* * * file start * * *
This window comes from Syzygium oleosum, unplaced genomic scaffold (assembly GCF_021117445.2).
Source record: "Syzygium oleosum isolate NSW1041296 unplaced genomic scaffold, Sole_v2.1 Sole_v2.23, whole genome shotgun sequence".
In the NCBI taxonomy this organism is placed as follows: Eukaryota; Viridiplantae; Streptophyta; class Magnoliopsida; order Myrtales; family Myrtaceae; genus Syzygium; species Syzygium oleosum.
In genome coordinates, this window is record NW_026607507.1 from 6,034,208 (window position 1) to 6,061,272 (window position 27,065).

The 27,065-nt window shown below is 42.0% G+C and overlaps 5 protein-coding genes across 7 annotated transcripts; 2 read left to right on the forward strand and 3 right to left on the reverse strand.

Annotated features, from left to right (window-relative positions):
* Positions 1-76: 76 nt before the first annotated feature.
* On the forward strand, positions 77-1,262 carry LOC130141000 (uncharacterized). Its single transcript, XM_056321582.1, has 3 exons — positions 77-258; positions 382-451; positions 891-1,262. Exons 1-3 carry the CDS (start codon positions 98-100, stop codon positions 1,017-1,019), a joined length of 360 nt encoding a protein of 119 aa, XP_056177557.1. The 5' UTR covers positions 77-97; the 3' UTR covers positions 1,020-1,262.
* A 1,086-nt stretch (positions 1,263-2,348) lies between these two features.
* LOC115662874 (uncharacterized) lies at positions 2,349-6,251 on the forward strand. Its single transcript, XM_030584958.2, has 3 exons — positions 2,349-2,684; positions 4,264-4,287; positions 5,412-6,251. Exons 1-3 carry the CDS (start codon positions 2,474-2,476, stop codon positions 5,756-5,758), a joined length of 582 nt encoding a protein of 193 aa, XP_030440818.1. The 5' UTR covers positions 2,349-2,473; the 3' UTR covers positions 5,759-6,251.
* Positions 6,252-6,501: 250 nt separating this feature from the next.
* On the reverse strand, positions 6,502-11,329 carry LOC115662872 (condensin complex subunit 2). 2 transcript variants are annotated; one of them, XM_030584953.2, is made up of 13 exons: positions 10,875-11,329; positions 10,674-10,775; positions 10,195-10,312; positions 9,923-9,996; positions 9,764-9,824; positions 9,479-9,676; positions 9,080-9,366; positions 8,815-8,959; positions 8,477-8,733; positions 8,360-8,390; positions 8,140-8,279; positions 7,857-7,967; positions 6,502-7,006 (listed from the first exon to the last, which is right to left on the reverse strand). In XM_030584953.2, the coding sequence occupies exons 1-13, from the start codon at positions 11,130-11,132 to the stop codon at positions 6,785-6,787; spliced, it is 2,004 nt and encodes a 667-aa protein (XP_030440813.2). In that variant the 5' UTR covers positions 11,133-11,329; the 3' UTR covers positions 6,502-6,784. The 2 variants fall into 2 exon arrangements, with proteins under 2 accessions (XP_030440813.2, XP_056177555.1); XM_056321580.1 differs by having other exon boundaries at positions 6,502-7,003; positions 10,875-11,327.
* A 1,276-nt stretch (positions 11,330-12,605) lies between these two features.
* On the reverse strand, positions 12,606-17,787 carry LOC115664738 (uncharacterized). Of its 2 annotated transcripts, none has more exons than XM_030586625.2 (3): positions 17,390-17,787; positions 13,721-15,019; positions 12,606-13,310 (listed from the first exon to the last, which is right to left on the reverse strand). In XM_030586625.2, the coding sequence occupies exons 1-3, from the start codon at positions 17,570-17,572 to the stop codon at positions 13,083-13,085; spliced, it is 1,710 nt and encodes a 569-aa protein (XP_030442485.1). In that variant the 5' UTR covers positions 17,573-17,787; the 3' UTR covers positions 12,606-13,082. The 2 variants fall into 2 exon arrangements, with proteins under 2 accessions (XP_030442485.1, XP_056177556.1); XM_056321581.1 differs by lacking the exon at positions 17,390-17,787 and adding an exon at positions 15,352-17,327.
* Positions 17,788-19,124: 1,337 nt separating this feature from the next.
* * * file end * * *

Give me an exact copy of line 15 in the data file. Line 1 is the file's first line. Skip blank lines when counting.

* Positions 17,788-19,124: 1,337 nt separating this feature from the next.